The Czech film I, Olga Hepnarová – which opened the prestigious Panorama section at this year’s Berlinale – has now premiered in London as part of the Made in Prague Festival, and is being offered in the UK by the global video-on-demand website MUBI. The film, which tells the story of a brutal mass murderer in the former Czechoslovakia, is also being shown on the big screen.
Two years ago there were international headlines about the Czech amateur soccer club that other teams were opting to forfeit three points to rather than play – because their players were members of the Roma minority. Staff from a number of Prague embassies formed a side to take on Roma Děčín in a friendly as a gesture of support. Now the club, and in particular two of its organisers, are the focus of the subtle, often amusing documentary FC Roma, which recently shared top prize at Jihlava. In the wake of that success, I asked the film’s co-director
In today’s Sunday Music Show we’ll be listening to the most recent album by the Czech alternative rock band Priessnitz. The group, established in 1990 by Jaromír Švejdík and Petr Kružík, has always been closely tied to the north Moravian town of Jeseník, and their new album is no exception. Zero Gravity was released after a ten-year pause and despite critical acclaim, the band has said it will be their last.
Ondřej Hrab is the founder and director of Archa Theatre, Prague’s leading contemporary arts venue. Since Hrab took the space over in 1991, Archa (Ark in English) has played host to many of the world’s top names in cutting-edge theatre and dance, as well as musicians of the calibre of Patti Smith, Randy Newman and Philip Glass. And given his deep, quarter-century association with the venue, it’s a natural starting point for our tour of “Ondřej Hrab’s Prague”.
A major retrospective of the works of the great 20th century Czech photographer Josef Sudek was launched recently by the National Gallery of Canada in Ottawa – offering a new and extensive opportunity for visitors there to get acquainted with Sudek’s immense contribution and body of work. These include famous works from series like From the Window of My Studio to Night Walks. Called The Intimate World of Josef Sudek, the show should not be missed.
A documentary screened on Czech Television earlier this week included unprecedented candid interviews with members of Prague’s criminal underground. But while it focuses on the notorious Berdych gang, Helena’s Law also explores the unlikely friendship that developed between the group’s leader and the policewoman who put them in jail.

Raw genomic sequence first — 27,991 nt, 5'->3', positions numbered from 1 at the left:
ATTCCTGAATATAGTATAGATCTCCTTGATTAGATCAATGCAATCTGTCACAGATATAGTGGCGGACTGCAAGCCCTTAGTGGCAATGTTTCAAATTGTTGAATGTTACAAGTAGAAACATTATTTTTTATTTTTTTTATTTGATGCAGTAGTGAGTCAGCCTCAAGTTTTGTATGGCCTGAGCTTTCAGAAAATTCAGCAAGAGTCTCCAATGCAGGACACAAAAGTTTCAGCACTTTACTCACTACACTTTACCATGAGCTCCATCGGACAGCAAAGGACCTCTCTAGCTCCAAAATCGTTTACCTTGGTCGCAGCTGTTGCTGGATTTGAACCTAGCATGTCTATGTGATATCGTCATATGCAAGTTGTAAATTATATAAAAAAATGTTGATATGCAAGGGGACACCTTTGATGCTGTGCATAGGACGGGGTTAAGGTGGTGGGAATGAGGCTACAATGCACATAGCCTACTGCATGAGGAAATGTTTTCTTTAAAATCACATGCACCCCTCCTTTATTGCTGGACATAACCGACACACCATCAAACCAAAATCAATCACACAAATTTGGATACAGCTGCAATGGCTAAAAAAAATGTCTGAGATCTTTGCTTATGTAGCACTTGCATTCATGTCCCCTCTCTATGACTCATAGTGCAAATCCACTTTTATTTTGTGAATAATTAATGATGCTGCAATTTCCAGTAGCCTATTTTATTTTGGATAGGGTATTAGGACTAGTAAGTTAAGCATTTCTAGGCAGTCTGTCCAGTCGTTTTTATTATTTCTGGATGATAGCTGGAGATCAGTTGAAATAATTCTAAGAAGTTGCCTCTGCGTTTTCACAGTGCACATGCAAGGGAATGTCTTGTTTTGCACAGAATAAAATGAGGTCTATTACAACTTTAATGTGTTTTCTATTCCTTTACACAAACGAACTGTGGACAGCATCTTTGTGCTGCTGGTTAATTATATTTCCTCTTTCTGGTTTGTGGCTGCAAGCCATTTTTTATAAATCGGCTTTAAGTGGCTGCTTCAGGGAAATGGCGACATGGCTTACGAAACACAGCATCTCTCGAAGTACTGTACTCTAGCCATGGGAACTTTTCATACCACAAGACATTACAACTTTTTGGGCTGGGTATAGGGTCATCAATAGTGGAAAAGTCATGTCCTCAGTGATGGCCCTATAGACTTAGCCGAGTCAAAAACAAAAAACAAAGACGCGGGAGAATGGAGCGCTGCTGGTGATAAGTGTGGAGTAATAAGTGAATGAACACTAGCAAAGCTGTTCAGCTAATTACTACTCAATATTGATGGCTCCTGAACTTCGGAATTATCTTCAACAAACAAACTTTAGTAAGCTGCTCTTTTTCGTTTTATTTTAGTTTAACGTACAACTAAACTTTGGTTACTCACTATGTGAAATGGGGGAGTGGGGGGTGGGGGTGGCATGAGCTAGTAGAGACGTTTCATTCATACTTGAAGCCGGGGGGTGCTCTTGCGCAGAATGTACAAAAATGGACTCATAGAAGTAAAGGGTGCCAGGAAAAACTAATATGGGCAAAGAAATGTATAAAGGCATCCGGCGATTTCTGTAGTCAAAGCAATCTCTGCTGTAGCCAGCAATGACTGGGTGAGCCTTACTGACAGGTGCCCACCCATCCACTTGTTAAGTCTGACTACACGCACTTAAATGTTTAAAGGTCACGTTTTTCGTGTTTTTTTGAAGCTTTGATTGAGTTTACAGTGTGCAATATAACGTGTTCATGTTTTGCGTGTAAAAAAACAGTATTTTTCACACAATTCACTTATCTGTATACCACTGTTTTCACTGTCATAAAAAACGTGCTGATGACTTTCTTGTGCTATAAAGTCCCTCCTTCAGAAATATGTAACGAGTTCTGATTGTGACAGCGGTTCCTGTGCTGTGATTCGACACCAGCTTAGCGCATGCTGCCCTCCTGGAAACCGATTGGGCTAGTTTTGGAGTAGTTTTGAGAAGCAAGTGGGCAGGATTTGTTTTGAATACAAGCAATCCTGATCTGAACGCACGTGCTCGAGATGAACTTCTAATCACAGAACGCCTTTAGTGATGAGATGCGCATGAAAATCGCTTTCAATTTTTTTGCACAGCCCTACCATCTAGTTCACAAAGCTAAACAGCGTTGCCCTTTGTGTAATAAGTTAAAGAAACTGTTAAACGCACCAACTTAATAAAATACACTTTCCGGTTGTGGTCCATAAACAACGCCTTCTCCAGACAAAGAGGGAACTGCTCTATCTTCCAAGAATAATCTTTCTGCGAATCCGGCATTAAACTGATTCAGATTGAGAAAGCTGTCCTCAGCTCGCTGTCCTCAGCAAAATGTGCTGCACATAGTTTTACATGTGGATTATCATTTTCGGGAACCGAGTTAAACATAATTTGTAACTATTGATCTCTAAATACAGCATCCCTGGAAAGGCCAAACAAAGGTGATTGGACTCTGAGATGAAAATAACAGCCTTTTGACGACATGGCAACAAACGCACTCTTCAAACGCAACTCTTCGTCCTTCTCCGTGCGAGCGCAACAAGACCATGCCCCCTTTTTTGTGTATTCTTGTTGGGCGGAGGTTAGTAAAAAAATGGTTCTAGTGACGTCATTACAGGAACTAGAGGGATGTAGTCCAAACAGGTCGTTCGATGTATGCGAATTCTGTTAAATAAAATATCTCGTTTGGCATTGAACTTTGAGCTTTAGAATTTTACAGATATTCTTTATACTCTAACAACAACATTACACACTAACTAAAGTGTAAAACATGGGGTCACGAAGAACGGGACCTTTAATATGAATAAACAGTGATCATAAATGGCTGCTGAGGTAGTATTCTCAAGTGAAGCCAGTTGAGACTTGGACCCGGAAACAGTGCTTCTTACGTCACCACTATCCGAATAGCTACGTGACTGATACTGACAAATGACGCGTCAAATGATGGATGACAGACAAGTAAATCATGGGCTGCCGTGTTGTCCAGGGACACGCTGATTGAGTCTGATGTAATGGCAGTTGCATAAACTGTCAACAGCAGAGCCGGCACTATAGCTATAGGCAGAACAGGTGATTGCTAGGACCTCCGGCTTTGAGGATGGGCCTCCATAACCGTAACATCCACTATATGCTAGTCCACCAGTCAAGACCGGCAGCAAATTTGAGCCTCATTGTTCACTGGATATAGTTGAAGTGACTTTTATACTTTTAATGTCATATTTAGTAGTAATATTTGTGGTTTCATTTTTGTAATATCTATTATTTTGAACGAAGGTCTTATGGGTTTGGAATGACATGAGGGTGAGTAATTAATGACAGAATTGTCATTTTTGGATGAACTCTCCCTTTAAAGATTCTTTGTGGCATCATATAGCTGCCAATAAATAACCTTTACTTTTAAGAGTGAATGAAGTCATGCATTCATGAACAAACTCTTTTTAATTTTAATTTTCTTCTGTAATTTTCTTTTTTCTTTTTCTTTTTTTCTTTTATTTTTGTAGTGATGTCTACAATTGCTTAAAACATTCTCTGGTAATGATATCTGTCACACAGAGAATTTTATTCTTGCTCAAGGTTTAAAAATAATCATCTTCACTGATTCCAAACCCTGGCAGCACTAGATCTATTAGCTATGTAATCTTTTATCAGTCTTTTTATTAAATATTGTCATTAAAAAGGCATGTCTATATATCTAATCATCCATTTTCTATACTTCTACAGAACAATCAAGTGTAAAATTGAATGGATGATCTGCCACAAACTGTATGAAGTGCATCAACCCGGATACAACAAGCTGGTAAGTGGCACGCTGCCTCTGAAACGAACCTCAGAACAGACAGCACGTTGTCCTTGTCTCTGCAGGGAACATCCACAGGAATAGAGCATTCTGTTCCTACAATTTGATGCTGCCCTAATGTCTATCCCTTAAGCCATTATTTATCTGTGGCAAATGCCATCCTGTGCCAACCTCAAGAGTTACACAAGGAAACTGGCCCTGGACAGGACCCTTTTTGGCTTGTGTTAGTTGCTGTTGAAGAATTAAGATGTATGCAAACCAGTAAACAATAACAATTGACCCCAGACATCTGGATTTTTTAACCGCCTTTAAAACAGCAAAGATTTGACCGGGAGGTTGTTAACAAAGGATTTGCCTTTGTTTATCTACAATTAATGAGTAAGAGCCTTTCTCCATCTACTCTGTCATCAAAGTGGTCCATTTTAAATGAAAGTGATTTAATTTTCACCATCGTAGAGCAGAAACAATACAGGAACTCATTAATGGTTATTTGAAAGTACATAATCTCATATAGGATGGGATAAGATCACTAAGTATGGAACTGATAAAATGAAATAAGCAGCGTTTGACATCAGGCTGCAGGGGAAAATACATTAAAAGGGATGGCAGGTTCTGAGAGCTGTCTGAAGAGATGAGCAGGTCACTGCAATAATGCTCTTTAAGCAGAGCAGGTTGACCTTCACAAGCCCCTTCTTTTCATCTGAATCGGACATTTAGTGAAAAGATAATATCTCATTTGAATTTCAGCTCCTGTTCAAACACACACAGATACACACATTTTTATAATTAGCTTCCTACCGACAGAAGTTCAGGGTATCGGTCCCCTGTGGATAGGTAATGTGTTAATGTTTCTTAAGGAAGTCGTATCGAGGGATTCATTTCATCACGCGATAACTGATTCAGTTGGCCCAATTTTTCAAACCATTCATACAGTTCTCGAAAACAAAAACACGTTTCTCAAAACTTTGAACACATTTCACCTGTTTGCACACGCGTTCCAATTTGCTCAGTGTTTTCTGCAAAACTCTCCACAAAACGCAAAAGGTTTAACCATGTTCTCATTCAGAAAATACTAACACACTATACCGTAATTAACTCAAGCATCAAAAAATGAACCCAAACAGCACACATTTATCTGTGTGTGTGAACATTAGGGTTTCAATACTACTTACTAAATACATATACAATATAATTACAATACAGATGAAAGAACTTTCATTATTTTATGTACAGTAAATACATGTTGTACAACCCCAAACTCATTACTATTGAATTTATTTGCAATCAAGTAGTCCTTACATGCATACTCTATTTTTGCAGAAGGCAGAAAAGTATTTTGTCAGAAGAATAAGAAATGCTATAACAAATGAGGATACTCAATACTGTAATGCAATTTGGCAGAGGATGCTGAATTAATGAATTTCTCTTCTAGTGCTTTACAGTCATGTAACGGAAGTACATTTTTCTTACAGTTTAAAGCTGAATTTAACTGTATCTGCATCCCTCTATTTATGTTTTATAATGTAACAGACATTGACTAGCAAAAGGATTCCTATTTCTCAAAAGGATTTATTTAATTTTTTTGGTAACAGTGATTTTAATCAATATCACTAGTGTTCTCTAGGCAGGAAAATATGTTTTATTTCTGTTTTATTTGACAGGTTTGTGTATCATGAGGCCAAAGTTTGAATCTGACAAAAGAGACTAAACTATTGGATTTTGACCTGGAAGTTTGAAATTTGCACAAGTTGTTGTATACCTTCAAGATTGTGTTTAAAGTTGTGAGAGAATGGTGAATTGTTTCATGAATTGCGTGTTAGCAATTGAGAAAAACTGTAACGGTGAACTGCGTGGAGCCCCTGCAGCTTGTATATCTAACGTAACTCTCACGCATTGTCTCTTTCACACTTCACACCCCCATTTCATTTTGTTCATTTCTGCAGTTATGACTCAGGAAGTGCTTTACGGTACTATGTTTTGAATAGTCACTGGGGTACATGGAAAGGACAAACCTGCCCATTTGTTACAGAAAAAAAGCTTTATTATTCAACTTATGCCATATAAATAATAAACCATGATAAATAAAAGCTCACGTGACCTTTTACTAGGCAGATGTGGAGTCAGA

In the world of advanced information technology there are still remnants of an era when all human knowledge was painstakingly collected in libraries that reflected the social status of their owners. Deep in the bowels of Kinski Palace, on Prague’s Old Town Square, the Kinski family library is preserved as it served the family for generations. Its administrator for the National Museum Richard Sipek took me around one of the two remaining palace libraries in the city.
Michal Horáček has had something of a storied career, from author and journalist to businessman and music producer, and prior to that, in 1989, acting as a representative of Civic Forum. As of this week he is also a presidential hopeful. Arguably, his greatest accomplishment to date, though, has been his work as a lyricist. In today’s programme, we play some of his very best hits.
In recent years the annual Prague Writers’ Festival has done much to promote writing from North Africa and the Middle East in the Czech Republic. This year was no exception, with the award-winning Algerian novelist Kamel Daoud and the Egyptian poet Mohamed Metwalli prominent among the writers taking part. David Vaughan caught up with Mohamed Metwalli to talk about his poetry, the complexities of writing in Egypt today and the pleasures of Prague beer.